Tuesday, March 22, 2016
We then went back to the apartment to finish packing and clean the apartment before going to the airport. Our return to Guam, the flight leaves Palau at 2:35 am and we arrive in Guam at 5:30 am, with the hour difference in time the flight is only two hours. The flight was late arriving and then the pilot missed the first landing so the airplane had to circle and make a landing. We arrived in Guam 2 hours late and without sleeping. We are too old (did I really say that? It is true!) to stay up all night. We went home to get some rest!
Friday we went to the the north part of Palau to pick up two cravings to bring to Guam. Toby carves mahogany to make story boards. Then we went with the last two sets of missionaries to an early dinner, the place had just closed but opened for the six of us. We then went with the missionaries to visit some people they were teaching.
Thursday evening we met with Brother Knight to discuss digitizing records on Palau and were able to see the equipment they have and what needs to be upgraded when the internet is upgrade in April. This will help us to be able to assist them remotely with family history while we are in Guam. We have the ability to use the FamilySearch help center to be able to assist when they have questions while we are in Guam. When the internet is upgraded we hope to have the ability to do this with the upgraded internet. At each location we taught the missionaries how to use the help resources of Family Search to help themselves and others.
The rest of the week we spent trying to work with the missionaries and others to further the family history on this island. We were able to take the missionaries out to dinner each evening. It was a treat to get to know them better and discuss family history and how it can be used in missionary work. We spent time learning about the people and what does and does not work in addressing taboos.
Wednesday Evening we had dinner with Sister Hilliman & Fulcher, we forgot to take a picture when we were at dinner.
Dinner with Elder Warr & Call.
Dinner with Elder Climer, Jenson, Striplin & Rupp.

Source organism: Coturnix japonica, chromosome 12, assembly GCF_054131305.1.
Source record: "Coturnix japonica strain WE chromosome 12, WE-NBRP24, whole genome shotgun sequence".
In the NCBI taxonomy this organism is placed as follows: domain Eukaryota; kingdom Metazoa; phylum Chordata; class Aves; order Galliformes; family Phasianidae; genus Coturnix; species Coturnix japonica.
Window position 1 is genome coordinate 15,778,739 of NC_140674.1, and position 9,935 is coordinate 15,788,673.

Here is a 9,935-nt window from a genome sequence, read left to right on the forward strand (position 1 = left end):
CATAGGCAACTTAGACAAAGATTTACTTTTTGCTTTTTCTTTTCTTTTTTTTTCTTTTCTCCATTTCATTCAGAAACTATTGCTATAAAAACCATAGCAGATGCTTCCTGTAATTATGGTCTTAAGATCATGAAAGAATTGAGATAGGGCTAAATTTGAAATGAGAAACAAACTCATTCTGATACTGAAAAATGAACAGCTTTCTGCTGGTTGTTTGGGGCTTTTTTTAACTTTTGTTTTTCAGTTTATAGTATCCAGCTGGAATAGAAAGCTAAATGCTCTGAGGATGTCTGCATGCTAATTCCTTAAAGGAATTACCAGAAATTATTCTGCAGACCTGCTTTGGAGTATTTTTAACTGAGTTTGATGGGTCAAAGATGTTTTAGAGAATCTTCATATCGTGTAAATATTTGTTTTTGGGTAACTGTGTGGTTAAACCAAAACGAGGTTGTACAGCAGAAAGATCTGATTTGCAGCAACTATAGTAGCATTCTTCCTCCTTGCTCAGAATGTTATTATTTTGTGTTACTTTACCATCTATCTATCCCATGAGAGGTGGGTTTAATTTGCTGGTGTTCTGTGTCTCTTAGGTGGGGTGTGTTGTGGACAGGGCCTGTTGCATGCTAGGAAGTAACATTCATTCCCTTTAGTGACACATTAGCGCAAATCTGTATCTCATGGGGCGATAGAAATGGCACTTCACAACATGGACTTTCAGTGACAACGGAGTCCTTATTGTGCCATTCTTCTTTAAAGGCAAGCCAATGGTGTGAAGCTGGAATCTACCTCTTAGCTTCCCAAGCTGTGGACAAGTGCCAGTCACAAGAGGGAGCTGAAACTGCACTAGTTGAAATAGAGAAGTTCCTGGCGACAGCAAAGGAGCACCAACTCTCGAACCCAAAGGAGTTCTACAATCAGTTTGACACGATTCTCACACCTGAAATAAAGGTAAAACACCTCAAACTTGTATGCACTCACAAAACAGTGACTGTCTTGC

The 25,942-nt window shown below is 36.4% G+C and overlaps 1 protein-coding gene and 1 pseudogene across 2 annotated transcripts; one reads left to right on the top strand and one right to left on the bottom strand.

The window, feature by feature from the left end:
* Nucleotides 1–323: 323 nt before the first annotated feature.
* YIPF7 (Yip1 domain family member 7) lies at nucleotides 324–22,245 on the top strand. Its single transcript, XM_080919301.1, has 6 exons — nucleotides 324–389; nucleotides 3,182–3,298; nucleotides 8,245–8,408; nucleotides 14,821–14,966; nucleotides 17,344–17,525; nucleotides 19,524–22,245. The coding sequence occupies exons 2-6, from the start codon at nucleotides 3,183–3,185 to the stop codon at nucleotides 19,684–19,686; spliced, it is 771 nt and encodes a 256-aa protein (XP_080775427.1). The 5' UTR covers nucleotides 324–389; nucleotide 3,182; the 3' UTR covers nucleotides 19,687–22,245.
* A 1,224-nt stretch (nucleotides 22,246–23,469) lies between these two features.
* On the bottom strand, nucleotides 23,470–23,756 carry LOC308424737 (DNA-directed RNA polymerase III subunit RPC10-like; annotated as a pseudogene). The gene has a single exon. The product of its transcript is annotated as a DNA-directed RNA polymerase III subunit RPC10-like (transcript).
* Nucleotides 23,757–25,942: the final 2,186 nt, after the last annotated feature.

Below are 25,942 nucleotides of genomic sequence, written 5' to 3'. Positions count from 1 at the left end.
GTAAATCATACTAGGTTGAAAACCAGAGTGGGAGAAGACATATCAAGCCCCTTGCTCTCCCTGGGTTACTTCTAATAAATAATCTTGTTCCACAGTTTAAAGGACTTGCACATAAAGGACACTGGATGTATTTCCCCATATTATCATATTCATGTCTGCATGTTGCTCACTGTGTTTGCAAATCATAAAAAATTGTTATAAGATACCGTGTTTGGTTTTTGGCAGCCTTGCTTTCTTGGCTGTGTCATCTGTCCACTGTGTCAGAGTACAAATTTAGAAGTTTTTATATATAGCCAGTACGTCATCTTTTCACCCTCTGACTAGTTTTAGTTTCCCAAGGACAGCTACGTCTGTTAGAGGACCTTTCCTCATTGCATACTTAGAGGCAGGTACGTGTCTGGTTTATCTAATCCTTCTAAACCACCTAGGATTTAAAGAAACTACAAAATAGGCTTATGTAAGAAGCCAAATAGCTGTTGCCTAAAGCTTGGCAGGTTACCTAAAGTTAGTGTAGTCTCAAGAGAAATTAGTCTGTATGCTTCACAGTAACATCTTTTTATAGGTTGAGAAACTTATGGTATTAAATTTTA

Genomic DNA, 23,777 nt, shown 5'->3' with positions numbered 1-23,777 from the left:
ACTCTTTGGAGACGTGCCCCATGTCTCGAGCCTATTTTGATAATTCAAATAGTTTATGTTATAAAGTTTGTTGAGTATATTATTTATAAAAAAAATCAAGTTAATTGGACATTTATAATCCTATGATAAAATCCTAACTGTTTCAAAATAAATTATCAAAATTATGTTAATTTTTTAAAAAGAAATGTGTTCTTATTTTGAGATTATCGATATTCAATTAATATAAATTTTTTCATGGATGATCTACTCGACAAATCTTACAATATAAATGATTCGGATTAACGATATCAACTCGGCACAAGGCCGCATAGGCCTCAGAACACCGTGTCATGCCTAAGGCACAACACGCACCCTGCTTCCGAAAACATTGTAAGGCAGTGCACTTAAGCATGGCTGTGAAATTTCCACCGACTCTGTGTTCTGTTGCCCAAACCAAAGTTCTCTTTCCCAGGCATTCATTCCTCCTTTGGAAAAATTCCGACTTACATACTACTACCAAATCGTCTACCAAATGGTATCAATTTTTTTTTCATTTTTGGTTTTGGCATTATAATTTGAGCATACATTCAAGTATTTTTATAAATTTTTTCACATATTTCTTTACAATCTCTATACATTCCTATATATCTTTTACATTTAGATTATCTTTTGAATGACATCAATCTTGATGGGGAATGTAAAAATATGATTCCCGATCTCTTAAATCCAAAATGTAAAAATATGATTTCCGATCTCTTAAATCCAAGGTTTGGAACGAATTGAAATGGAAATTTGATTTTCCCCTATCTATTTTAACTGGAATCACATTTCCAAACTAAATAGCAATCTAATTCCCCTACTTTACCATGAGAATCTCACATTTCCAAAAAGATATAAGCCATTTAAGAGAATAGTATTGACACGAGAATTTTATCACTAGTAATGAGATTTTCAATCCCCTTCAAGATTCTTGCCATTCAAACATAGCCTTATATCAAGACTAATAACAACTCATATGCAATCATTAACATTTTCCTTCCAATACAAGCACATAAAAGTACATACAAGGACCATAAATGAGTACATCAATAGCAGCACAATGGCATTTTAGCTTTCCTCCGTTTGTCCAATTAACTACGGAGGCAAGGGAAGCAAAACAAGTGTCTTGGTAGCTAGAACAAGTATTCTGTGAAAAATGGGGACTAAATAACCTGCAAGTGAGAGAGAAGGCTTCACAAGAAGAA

Monday at noon we were asked to do a presentation at the Palau Community College. They offered a class on genealogy but no one signed up so they cancelled it. They found out that the LDS church has the largest collection of records and asked Vangie, since she was a member, if we would be willing to come and make a presentation. There were about 40 people at the presentation and we stayed after and answered questions. The presentation was well received and there were many questions that took what was to be a one hour lecture into a two hour discussion. In addition to the questions about genealogy, family history and DNA testing, there were many questions about the church. Some of the older participants were already tracing their ancestry and many of the younger ones had a genuine interest developed to look into their origins and the use of technology in family history. The missionaries are following up on those who wanted to know more about the Church.
Our flight to Palau was at 11:00 pm arriving in Palau at 11:05 pm (they are an hour behind Guam and Yap). We were going to stay in an empty senior apartment but the electricity was turned off so they took us to a hotel. Sunday morning we went to church, afterwards we attended a meeting and discussed Family History and what we could do to help the people on these islands. As we drove around the islands we tried to take pictures of this beautiful island.
The bridge in the first picture can be seen in the distance of this picture.
Palau is has many hills, they find flat places where they can plant gardens.
The main city here has several islands connected by bridges and Causeways.
Palau's National Capital Building.
Elder Williams with Toby and Elder Striplin & Elder
Toby does wood cravings and we are on his property. Each native family
has their own property the next pictures were taken on his property.
Our last day in Yap we had a little time to visit a couple of places in the main city Colonia. A cruise ship had docked so they had a native dance by the youth (these are the lower cast and they have no choice but to do what they are told). It was a hot day and they performed for half an hour.
There was a baptism that evening and after the baptism we had a fireside about Family History. The attendees showed great interest in family history and had many questions leading to a great interactive discussion. It was a great way to end our stay in Yap.